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Maximising the returns from international market opportunities

Written by Jonathan Pryor, head of FX Dealing, Investec Corporate Treasury 17th December 2013 With the right currency management solutions companies should be able to maximise the returns from international market opportunities. Last week, over 100 UK business leaders headed to China as part of the Prime Minister’s trade delegation, many of whom were no doubt eagerly seeking to build new export or import deals...

Written by Jonathan Pryor, head of FX Dealing, Investec Corporate Treasury

17th December 2013

With the right currency management solutions companies should be able to maximise the returns from international market opportunities.

Last week, over 100 UK business leaders headed to China as part of the Prime Minister’s trade delegation, many of whom were no doubt eagerly seeking to build new export or import deals with Chinese companies. David Cameron was also clear in his ambition to secure economic ties with China, and was even accused of behaving more like a businessman than a politician, but rebuffed criticism by announcing the visit had delivered over £6bn worth of deals.

The UK Government has also said that increasing exports is at the heart of its economic recovery plans, with the UKTI setting a target to have 100,000 more companies exporting by 2020, with the value of UK exports doubling to £1 trillion in the same period.

This is all good news, and if economic growth continues along the path that the Office for Budget Responsibility forecast last week (2.4% GDP growth in 2014), next year will be good for businesses. However, growing by targeting international markets and boosting export and import volumes needs to be approached with a degree of caution.

In my experience, there is often a lack of understanding about the extent of currency risk faced by companies. Even seemingly mundane tasks such as setting prices and managing payment in foreign currencies can be fraught with challenges for inexperienced importers and exporters.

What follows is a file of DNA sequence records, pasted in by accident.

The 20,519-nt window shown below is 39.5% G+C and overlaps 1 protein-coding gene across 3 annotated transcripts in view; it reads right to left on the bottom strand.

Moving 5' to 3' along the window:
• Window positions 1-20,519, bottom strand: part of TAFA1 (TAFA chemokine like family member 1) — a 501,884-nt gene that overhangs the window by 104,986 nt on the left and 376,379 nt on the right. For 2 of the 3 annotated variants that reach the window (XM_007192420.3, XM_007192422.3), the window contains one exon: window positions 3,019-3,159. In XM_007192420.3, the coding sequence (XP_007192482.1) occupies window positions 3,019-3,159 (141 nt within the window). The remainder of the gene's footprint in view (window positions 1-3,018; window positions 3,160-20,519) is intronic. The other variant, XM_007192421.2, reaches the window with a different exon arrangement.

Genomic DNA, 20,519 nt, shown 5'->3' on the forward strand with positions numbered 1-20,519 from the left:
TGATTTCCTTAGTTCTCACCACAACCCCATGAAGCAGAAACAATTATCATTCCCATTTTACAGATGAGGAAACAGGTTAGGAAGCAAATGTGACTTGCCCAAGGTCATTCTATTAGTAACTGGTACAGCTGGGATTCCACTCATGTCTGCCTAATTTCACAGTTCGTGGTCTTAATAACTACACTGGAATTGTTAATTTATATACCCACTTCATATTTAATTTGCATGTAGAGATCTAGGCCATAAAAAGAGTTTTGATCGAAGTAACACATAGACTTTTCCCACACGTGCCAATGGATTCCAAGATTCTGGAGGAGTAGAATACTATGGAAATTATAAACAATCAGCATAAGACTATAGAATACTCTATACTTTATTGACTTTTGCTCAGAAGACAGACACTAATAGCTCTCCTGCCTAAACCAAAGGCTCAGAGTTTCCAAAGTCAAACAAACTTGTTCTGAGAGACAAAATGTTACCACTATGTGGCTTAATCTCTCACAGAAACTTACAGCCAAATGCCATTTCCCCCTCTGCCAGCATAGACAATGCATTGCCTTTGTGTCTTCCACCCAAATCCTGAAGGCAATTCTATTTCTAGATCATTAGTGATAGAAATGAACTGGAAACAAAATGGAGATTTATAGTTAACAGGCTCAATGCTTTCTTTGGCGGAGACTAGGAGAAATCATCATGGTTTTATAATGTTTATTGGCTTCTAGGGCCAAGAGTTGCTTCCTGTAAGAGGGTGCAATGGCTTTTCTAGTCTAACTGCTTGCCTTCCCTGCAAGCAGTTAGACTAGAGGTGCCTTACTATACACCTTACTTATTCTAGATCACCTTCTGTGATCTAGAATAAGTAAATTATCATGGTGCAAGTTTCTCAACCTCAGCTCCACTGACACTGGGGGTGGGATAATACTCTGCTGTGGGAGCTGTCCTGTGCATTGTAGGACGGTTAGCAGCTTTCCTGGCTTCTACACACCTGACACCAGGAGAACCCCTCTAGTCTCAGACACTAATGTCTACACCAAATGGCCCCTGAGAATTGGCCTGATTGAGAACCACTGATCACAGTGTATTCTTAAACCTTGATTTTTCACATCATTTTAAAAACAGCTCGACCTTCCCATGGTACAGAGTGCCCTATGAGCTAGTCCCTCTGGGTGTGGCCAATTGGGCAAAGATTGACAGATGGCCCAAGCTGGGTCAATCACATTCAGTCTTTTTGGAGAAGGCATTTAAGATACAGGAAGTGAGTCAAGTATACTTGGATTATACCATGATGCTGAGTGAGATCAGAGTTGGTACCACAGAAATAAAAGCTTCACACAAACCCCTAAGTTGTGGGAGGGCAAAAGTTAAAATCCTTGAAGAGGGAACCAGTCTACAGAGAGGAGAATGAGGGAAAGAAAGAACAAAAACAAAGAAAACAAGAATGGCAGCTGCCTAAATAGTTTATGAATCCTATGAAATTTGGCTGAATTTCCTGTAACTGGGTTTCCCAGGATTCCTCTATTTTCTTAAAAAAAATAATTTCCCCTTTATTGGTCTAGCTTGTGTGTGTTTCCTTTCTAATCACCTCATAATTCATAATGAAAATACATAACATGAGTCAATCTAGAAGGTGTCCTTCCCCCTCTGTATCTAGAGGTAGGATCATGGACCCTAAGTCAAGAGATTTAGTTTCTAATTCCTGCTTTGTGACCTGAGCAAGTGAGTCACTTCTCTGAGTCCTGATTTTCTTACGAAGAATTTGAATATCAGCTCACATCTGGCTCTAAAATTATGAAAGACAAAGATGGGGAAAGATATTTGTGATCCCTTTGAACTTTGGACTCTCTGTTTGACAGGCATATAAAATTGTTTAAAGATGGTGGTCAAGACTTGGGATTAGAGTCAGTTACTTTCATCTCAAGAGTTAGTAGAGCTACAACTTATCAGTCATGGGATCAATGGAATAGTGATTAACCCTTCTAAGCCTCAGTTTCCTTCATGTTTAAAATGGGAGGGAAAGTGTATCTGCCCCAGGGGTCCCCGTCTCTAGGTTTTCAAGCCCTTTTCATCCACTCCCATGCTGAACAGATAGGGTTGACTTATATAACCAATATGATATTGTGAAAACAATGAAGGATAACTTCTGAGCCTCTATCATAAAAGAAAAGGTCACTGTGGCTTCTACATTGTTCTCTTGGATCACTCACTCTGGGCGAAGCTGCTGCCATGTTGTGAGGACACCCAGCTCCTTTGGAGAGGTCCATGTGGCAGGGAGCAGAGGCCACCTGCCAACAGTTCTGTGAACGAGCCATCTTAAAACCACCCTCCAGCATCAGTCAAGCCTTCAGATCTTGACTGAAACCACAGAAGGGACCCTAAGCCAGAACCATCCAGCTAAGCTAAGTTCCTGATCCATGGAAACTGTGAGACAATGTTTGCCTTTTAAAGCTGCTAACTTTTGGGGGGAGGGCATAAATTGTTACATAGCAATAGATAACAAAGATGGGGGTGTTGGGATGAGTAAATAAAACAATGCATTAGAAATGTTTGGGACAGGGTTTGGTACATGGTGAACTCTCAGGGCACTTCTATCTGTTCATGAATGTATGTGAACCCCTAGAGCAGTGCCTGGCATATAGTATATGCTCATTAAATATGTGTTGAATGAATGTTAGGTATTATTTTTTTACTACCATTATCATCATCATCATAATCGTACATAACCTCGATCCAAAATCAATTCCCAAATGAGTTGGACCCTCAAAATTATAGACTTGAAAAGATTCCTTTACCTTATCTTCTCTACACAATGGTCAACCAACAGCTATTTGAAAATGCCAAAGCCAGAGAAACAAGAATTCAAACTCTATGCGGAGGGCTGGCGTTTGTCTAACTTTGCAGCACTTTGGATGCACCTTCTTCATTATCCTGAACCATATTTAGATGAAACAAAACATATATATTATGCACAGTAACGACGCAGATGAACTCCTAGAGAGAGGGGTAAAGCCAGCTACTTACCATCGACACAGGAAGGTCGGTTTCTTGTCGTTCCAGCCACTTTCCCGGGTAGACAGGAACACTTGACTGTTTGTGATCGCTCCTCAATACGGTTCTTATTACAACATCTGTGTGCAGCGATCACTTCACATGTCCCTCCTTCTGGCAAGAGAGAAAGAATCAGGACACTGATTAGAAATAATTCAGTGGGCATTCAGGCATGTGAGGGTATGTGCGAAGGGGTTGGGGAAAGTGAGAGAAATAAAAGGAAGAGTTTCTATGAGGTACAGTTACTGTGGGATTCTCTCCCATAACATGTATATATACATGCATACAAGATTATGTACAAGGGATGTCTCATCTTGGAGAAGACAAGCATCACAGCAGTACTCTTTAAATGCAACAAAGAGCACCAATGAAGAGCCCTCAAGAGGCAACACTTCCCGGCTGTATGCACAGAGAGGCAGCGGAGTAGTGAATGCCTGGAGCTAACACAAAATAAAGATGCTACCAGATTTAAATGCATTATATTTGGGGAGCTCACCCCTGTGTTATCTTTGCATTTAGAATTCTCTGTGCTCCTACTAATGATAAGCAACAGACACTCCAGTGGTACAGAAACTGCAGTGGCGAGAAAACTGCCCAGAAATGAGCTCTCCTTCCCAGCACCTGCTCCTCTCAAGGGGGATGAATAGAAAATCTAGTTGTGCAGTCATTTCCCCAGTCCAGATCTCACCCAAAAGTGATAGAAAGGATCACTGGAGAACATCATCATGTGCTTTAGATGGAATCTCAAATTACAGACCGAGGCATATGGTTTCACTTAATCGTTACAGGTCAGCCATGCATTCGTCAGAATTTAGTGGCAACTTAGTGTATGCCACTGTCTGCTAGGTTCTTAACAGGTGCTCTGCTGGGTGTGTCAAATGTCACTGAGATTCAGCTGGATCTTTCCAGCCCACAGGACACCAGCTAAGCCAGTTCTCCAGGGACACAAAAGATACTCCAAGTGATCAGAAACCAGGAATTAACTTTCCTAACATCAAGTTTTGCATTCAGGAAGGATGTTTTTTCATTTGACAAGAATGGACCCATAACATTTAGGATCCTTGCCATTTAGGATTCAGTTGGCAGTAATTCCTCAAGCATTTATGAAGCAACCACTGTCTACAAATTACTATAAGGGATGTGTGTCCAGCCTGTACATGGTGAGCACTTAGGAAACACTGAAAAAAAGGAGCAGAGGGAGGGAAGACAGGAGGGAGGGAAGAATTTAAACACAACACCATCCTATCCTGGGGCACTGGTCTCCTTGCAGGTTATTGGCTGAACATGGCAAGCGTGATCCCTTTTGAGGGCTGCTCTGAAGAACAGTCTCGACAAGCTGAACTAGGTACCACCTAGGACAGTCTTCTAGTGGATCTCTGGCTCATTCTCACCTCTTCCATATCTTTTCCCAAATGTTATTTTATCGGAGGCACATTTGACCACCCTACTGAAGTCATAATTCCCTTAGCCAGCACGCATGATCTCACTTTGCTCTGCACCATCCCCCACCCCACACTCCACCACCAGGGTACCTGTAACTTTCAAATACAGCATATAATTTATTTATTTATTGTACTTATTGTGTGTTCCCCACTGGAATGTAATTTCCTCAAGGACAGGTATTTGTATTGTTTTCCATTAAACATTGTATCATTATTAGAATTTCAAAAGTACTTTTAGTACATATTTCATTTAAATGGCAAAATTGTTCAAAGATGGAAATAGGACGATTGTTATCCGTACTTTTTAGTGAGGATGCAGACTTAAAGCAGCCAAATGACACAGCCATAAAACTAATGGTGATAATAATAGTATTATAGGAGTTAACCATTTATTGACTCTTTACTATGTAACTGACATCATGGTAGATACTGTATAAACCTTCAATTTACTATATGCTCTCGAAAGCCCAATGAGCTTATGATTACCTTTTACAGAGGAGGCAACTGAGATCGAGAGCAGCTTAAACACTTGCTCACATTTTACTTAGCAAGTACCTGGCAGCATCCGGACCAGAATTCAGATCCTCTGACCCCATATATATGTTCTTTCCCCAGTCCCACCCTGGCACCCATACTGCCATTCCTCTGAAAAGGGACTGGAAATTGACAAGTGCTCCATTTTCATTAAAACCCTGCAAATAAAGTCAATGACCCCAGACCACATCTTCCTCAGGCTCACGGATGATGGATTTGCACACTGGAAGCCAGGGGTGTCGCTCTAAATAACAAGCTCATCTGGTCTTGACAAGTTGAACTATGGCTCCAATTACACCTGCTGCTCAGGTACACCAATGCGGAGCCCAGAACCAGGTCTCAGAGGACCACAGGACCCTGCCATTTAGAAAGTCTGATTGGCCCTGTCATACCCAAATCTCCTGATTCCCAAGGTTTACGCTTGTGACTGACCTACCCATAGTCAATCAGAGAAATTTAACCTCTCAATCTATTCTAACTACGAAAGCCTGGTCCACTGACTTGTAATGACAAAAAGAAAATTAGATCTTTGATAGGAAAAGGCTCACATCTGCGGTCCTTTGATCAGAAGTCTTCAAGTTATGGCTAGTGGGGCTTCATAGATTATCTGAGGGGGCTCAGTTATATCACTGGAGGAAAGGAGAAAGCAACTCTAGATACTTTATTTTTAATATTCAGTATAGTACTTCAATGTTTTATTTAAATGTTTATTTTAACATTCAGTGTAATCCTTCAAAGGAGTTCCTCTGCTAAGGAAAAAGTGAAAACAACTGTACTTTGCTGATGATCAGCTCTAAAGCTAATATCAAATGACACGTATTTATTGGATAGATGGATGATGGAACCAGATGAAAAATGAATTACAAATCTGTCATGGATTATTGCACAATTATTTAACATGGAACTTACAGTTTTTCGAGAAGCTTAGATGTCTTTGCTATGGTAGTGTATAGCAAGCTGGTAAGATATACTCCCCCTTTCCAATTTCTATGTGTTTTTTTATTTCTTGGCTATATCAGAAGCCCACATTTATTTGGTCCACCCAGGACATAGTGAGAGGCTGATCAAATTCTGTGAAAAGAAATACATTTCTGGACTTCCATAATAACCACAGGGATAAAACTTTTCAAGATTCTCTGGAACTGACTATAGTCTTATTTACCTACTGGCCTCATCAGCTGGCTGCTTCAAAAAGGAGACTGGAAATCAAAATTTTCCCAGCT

However, there are also opportunities and with the right strategy, foreign currency transactions can be far more than an administrative burden – they can act as a profit accelerator, with currency hedging and repatriation used to increase the value of revenues generated overseas, when the funds are converted back into Sterling.

One of the biggest problems that UK exporters face is the dilemma of whether to hedge their future order book to negate the potential impact of currency fluctuations. Whilst the UK might be reasonably optimistic at the moment about the trajectory of its recovery, global markets are still volatile and businesses should be prepared for dealing with large swings in their order books.

Some companies may have more visibility on their foreign order book, and in these circumstances forward hedging is a viable route to tackling currency risk. However, for businesses that have found success exporting their product abroad and do not have the confidence to hedge, then the uncertainty of agreeing prices is a real headache, particularly when it’s combined with the recent unforeseen appreciation in the pound against most other major currencies.

There’s always the chance that the currency could move in your favour but it’s a risk that businesses would rather avoid as potential currency losses could easily wipe out the advantage of selling a product around the world.

We are speaking to an increasing number of financial directors who are looking to take a more proactive and sophisticated approach to managing currency risk. Most are looking to achieve this by hedging expected overseas revenue rather than trying to second guess the unpredictable foreign exchange markets and leaving it to the exchange rate on the day. A portfolio approach involving spot purchases, forward obligations and option products is fast becoming the most popular way of managing currency risk.

The combination of these tools helps spread risk when buying currency for international transactions but is also valuable for firms repatriating revenues earned overseas, helping achieve an attractive average rate for converting currency back into GBP.

Hedging also allows some flexibility in the amount that has to be converted. Using a portfolio approach will mean that if certain contracts from abroad do not materialise or payment is late, then it’s easier to manage the shortfall. It means businesses have the confidence to leave a small amount to discretion and may only hedge 50% of their expected receivables.

Currency is a business risk that will not disappear for any UK company with aspirations to expand overseas. However, there are solutions available to minimise the risk of currency exposure and help it become a profit accelerator by repatriating funds at beneficial rates and buying frequently used overseas currency when GDP is at its strongest.

With the right currency management solutions companies should be able to maximise the returns from international market opportunities.

Source: Director of Finance Online

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